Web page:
Ravi Coltrane Trio/John Scofield Quartet at Symphony Center SCP Jazz Series
by Dwight Casimere
There was a time in the 1950s through early 1970s when Chicago’s South Side was rife with lounges and nightclubs where ensemble jazz was king. Artists, such as Ahmad Jamal, Gene Ammons, Sonny Stitt, Charles Earland and Johnny Hartman were fixtures at places like McKee’s Show lounge, the Brown Derby (now undergoing a revival at the King Tut Room on the South Side with weekend-only performances by local artists such as Maggie Brown, daughter of Oscar Brown, Jr.) and the Apartment Lounge, the last remaining, with Tuesday night shows by renowned octogenarian jazz saxophonist Von Freeman.
Tenor Saxophonist Ravi Coltrane and Guitarist John Scofield might have been channeling those hallowed days in their recent appearance at Chicago’s Symphony Center Presents SCP Jazz Series an intimate pair of sets more apt to be heard in the confine of a small nightclub rather than the cavernous expanse of a symphony hall. Coltrane, the son of jazz saxophone deity John Coltrane, eschewed his normal quartet configuration to appear with a trio, accompanied by Bassist Robert Hurst and Drummer Karriem Riggins.
Known for his fiery forays into musical frontiers bordering on Free Jazz, Coltrane offered a probing set that was most movingly capped by a poetic reading of the evergreen Vernon Duke song Autumn in New York and an emotional tribute to the late poet Zoe Anglesey entitled For Zoe. (Anglesey (1941-2003) was a poet, writer and jazz critic who championed Coltrane’s nascent career. The two remained close friends until her death from lounge cancer.)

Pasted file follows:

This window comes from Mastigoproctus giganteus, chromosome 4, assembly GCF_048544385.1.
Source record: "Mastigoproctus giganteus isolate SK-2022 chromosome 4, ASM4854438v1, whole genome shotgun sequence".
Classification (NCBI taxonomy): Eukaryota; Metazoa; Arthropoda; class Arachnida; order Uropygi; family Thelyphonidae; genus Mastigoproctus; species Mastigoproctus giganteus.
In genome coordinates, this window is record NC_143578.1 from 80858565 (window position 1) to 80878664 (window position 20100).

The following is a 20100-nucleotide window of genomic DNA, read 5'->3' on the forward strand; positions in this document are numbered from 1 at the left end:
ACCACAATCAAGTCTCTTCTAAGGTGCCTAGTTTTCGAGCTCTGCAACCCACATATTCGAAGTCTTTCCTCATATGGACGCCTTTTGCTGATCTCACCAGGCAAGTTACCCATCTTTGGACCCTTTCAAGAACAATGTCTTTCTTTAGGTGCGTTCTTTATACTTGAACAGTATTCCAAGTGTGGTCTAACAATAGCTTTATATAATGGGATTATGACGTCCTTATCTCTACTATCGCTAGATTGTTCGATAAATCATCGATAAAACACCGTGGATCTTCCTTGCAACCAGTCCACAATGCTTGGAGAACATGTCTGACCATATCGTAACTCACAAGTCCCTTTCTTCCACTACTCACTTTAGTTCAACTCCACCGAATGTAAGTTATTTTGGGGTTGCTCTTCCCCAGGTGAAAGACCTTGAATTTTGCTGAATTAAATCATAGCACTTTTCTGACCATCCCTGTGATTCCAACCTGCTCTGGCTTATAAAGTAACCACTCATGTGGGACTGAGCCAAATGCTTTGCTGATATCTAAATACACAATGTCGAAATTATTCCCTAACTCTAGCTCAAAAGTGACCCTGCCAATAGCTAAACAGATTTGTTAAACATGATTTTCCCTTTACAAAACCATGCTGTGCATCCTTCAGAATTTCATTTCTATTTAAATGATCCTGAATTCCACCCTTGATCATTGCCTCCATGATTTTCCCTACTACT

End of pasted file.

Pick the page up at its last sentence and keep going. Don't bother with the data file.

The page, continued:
John Scofield must have gotten the memo and delivered a set of chamber music jazz that similarly evoked the atmosphere of an intimate cabaret setting.
Unlike Coltrane, who learned of his father’s preeminence through his musician-mother Alice Coltrane, Scofield performed regularly with all of the jazz legends of that vaunted era. As soloist, front man, composer and arranger, he was immortalized on recordings with such jazz gurus s Gerry Mulligan, Chet Baker and Charles Mingus. His 1980s recordings and world tour with Miles Davis are legend.
Scofield brought an untamed Rock sensibility to the jazz scene at a time when the music was threatened with extinction and sparked a renewed interest and revival among a younger, more eclectic audience.
It was the voice of legends that he was echoing from the Armour Stage in a set that reflected the musical attitude of his acoustic album Quiet (Verve, 1996) rather than his out-and-out Funk album A Go Go (1997) or Bump (2000). The most sublime moment of his entire effort was the Victor Young/Ned Washington song My Foolish Heart from the 1949 film of the same name. Scofield, best known for creating a searing, almost supernatural tone from his guitar, caressed the melody line and coaxed his strings to play lyrical lines that eerily recalled the vocal version by Billy Eckstine that became a million seller. Pianist Michael Eckroth lovingly recalled the genius of the late Bill Evans; another artist closely associated with the song, in his long, pensive ruminations on this emotionally charged classic.
Scofield further paid tribute to South Side Chicago Jazz with the Lionel Hampton tune My Little Red Top, which was popularized by saxophone powerhouse Gene Ammons in a 1947 recording. “Do you know this was recorded by Gene Ammons just a few blocks from here on the South Side?” Scofield told the crowd from the stage. (The Mercury recording lists Ammons as the composer.) After the brief history lesson, Scofield launched into a spirited rendition of “Green Tea” from the A Go Go album, recalling the hard-rocking John Scofield of old.
Roy Haynes and Fountain of Youth Band with Special Guest Roy Hargrove on trumpet, grace the Armour Stage Friday, December 9 at 8pm in the next installment of Symphony Center Presents SCP Jazz. For tickets and information, visit cso.org/jazz.